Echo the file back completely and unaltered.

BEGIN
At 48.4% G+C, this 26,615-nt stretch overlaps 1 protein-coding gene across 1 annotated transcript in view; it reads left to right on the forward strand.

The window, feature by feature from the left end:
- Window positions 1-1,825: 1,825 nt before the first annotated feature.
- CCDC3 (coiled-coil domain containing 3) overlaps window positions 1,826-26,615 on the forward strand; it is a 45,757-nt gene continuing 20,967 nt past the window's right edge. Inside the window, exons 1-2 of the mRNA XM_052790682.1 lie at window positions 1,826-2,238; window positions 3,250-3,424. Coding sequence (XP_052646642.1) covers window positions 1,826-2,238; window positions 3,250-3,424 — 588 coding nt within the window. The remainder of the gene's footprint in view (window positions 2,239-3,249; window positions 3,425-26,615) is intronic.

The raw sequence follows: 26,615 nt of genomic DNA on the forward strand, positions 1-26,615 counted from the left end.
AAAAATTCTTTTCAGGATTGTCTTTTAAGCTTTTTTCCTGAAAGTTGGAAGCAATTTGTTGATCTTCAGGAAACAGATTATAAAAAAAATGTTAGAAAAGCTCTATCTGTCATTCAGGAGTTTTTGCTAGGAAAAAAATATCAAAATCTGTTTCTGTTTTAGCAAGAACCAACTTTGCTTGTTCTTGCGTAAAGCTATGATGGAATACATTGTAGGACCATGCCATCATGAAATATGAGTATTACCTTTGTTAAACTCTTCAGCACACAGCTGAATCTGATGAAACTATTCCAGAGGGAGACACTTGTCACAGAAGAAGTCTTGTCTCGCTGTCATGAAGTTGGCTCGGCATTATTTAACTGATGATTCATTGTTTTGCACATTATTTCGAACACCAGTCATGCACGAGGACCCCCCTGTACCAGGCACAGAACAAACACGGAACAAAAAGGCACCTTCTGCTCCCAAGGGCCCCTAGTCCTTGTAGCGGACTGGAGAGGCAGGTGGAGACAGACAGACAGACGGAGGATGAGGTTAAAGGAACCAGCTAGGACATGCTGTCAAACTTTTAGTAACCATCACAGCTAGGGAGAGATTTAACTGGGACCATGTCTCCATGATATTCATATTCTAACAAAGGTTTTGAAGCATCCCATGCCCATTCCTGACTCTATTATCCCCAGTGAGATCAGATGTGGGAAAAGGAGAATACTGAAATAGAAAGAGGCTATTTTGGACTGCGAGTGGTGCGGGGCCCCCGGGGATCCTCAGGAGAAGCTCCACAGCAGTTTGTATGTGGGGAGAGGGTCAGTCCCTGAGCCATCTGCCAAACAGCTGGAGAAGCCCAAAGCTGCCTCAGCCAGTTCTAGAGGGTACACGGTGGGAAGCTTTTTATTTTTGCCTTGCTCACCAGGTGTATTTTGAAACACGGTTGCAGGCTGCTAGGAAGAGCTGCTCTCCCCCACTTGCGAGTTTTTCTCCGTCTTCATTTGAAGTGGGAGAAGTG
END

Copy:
At 48.4% G+C, this 26,615-nt stretch overlaps 1 protein-coding gene across 1 annotated transcript in view; it reads left to right on the forward strand.

The window, feature by feature from the left end:
- Window positions 1-1,825: 1,825 nt before the first annotated feature.
- CCDC3 (coiled-coil domain containing 3) overlaps window positions 1,826-26,615 on the forward strand; it is a 45,757-nt gene continuing 20,967 nt past the window's right edge. Inside the window, exons 1-2 of the mRNA XM_052790682.1 lie at window positions 1,826-2,238; window positions 3,250-3,424. Coding sequence (XP_052646642.1) covers window positions 1,826-2,238; window positions 3,250-3,424 — 588 coding nt within the window. The remainder of the gene's footprint in view (window positions 2,239-3,249; window positions 3,425-26,615) is intronic.

The raw sequence follows: 26,615 nt of genomic DNA on the forward strand, positions 1-26,615 counted from the left end.
AAAAATTCTTTTCAGGATTGTCTTTTAAGCTTTTTTCCTGAAAGTTGGAAGCAATTTGTTGATCTTCAGGAAACAGATTATAAAAAAAATGTTAGAAAAGCTCTATCTGTCATTCAGGAGTTTTTGCTAGGAAAAAAATATCAAAATCTGTTTCTGTTTTAGCAAGAACCAACTTTGCTTGTTCTTGCGTAAAGCTATGATGGAATACATTGTAGGACCATGCCATCATGAAATATGAGTATTACCTTTGTTAAACTCTTCAGCACACAGCTGAATCTGATGAAACTATTCCAGAGGGAGACACTTGTCACAGAAGAAGTCTTGTCTCGCTGTCATGAAGTTGGCTCGGCATTATTTAACTGATGATTCATTGTTTTGCACATTATTTCGAACACCAGTCATGCACGAGGACCCCCCTGTACCAGGCACAGAACAAACACGGAACAAAAAGGCACCTTCTGCTCCCAAGGGCCCCTAGTCCTTGTAGCGGACTGGAGAGGCAGGTGGAGACAGACAGACAGACGGAGGATGAGGTTAAAGGAACCAGCTAGGACATGCTGTCAAACTTTTAGTAACCATCACAGCTAGGGAGAGATTTAACTGGGACCATGTCTCCATGATATTCATATTCTAACAAAGGTTTTGAAGCATCCCATGCCCATTCCTGACTCTATTATCCCCAGTGAGATCAGATGTGGGAAAAGGAGAATACTGAAATAGAAAGAGGCTATTTTGGACTGCGAGTGGTGCGGGGCCCCCGGGGATCCTCAGGAGAAGCTCCACAGCAGTTTGTATGTGGGGAGAGGGTCAGTCCCTGAGCCATCTGCCAAACAGCTGGAGAAGCCCAAAGCTGCCTCAGCCAGTTCTAGAGGGTACACGGTGGGAAGCTTTTTATTTTTGCCTTGCTCACCAGGTGTATTTTGAAACACGGTTGCAGGCTGCTAGGAAGAGCTGCTCTCCCCCACTTGCGAGTTTTTCTCCGTCTTCATTTGAAGTGGGAGAAGTG